So, it was that time of the year again! Edinburgh’s Festival Fringe came back in full swing and the city was alive. There was not a single street rendered empty and it became impossible to escape the buzzing coming from thousands of voices speaking and singing, the cheering of crowds, to the sound of bagpipes and guitars.
My first experience of the festival this year was…not the best (to say the least). I knew it would be busy, of course I did; I’ve saw many pictures and heard countless stories of previous years. However, I don’t think I realised, or I just massively underestimated, how busy it would actually be! My boyfriend and I decided to brave the Royal Mile just one week in to the festival. From afar, we were able to catch glimpses of different performances taking place at multiple areas on the wide stretch of road and we were completely intrigued by it all. I mean, what exactly was attracting this huge crowd?
It wasn’t long before we were literally pushed and thrown into the swarm of both locals and visitors alike who must have also came with similar interest as ourselves.
Now, I am going to be completely honest here and explain how I felt at that moment in time as I strongly believe that it is important that I do…
It was the first time I have ever experienced extreme anxiety. So much so, I was on the verge of a panic attack.
It was genuinely hard to move through the thousands of people surrounding me, and with flyers and leaflets being dished out from left, right and centre, I believed I had no escape. It became harder and harder to breathe. I am already claustrophobic at the best of times and so I’m pretty certain you could guess how I was feeling. No one would, or could, move out of the way for me and it was a physical fight to get out at the other end. I was in shock. It was a surreal experience, to literally feel as if I was drowning amidst crowds of strangers. I had never experienced or saw anything quite like it despite living here for two years now. The relief I felt to be free from the crowd was exhilarating and I felt as if I never wanted to be involved with the festival again.
However, a week or two later, I started to feel extremely guilty. Each day at work, I was serving and speaking to tourists who had travelled thousands upon thousands of miles to visit the Festival Fringe and take in its shows and festivities. Yet, here I was, living in the city itself and not even enjoying it. It was in that moment that I decided to try it again, to give it another go and try to embrace the coming together of all of these different cultures and backgrounds. Perhaps it was time to try the shows, rather than returning to the centre of town.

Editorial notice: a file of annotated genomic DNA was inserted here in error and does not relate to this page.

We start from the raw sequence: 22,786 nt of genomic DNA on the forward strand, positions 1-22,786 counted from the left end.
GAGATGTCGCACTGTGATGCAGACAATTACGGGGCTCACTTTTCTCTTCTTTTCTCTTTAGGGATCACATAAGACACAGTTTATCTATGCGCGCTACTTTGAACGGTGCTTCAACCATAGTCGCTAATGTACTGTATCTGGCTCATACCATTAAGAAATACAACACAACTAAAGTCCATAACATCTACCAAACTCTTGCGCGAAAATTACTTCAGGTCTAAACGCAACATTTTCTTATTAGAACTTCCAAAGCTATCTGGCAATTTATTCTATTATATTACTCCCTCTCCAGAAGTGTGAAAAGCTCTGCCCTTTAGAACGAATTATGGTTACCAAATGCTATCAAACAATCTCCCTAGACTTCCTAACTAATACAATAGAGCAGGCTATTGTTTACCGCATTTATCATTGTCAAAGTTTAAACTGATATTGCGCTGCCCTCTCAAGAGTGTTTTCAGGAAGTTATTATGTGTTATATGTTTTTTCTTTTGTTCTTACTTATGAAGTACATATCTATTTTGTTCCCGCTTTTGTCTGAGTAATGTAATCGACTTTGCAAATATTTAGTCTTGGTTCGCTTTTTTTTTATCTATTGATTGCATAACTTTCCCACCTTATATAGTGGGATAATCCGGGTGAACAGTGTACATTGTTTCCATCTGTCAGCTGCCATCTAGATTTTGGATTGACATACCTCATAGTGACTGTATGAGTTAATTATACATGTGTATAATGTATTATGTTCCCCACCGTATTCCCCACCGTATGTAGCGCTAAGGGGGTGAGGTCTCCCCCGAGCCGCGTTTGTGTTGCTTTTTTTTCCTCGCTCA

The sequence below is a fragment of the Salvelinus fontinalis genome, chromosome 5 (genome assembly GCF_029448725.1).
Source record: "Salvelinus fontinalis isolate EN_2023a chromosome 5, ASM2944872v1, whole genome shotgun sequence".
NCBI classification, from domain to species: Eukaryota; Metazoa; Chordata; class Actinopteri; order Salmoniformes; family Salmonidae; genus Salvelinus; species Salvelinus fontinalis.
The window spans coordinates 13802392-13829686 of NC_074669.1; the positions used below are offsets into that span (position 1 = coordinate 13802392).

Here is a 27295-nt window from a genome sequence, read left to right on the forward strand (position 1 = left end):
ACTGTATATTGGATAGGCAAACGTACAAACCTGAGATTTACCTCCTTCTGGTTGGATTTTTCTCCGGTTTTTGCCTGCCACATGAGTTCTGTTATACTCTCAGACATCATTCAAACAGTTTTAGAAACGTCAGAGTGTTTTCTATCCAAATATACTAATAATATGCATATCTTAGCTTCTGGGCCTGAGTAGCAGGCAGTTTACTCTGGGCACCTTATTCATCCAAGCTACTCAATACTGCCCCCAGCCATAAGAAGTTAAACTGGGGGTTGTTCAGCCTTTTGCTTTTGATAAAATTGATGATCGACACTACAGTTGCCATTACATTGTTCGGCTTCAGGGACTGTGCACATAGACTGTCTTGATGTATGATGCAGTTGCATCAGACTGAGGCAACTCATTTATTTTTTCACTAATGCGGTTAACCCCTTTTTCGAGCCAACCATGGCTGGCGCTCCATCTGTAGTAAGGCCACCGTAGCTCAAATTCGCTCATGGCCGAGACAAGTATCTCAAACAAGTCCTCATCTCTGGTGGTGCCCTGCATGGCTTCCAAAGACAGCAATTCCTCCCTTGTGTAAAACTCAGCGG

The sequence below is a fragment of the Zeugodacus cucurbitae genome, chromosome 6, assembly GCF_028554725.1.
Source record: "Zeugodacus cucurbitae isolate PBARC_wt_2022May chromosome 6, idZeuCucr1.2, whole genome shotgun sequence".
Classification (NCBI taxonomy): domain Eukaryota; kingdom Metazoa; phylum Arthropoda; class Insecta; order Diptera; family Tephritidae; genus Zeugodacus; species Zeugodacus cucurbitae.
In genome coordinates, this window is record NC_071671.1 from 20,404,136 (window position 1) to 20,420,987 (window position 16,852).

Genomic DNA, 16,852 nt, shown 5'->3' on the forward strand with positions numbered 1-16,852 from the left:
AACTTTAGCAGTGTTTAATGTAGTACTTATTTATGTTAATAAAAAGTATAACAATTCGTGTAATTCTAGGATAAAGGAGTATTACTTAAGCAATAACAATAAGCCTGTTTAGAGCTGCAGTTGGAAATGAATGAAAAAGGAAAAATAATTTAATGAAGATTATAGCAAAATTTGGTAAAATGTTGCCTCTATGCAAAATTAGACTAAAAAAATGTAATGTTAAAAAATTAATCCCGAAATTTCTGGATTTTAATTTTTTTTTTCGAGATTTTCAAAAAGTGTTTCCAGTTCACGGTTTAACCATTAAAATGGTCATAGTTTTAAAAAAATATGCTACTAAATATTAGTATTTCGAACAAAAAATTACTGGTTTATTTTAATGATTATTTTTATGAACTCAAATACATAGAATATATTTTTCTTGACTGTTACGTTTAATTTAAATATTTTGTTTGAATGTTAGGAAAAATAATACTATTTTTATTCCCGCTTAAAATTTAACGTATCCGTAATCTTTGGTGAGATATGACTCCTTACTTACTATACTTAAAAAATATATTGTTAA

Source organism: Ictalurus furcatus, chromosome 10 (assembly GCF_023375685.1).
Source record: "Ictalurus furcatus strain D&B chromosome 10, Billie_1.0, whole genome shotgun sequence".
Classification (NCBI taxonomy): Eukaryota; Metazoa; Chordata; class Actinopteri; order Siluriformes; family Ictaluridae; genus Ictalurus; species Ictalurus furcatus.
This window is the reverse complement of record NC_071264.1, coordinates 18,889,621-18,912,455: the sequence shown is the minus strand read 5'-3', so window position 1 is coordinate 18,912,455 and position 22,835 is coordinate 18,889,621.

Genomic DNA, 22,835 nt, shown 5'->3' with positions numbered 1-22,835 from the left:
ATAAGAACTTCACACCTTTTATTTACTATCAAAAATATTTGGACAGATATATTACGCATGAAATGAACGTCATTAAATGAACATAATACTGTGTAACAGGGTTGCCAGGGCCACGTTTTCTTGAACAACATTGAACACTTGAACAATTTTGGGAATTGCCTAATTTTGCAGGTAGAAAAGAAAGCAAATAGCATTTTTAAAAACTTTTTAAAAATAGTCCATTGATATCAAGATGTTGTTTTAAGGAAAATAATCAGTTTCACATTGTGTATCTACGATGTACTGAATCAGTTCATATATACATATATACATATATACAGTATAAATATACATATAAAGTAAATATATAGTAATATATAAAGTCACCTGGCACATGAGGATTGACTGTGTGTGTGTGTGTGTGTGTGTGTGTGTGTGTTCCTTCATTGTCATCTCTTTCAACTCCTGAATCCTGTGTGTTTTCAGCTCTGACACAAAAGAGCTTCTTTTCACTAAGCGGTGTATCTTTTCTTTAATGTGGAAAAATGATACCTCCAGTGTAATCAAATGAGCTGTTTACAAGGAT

We tried to get tickets for Colin Cloud, a magician, but they unfortunately sold out before we had the chance to get our hands on them. However, we decided to go to a show which was along the same sort of lines and went to see Tomas McCabe. He advertises himself as a mindreader and his show was free. I’ll admit that I was initially sceptical; I just cannot understand how a complex mind can be read within seconds by a stranger. But alas, I was mindblown and left amazed at the show. It was great fun and incredibly interesting. He was able to read multiple minds from the audience and even hypnotise someone.
I also was able to head back to the Royal Mile on the very last day of the Fringe (28th August) and it was much more quiet and easy to move, so I was able to enjoy some of the performances on the street that day. It’s just a pity that it took me so long to gain the confidence to return to the festival, because once I did I thoroughly enjoyed it. Nevertheless, there’s always next year, and I’ve made a promise to myself that I will attend more when it comes back around.
All in all, the festival truly reveals another side to Edinburgh; a fun, wild and crazy side which can provide you with memories to cherish for life. But please, be aware and be prepared for the madness that entails – especially if you’re not used to big cities and crowds!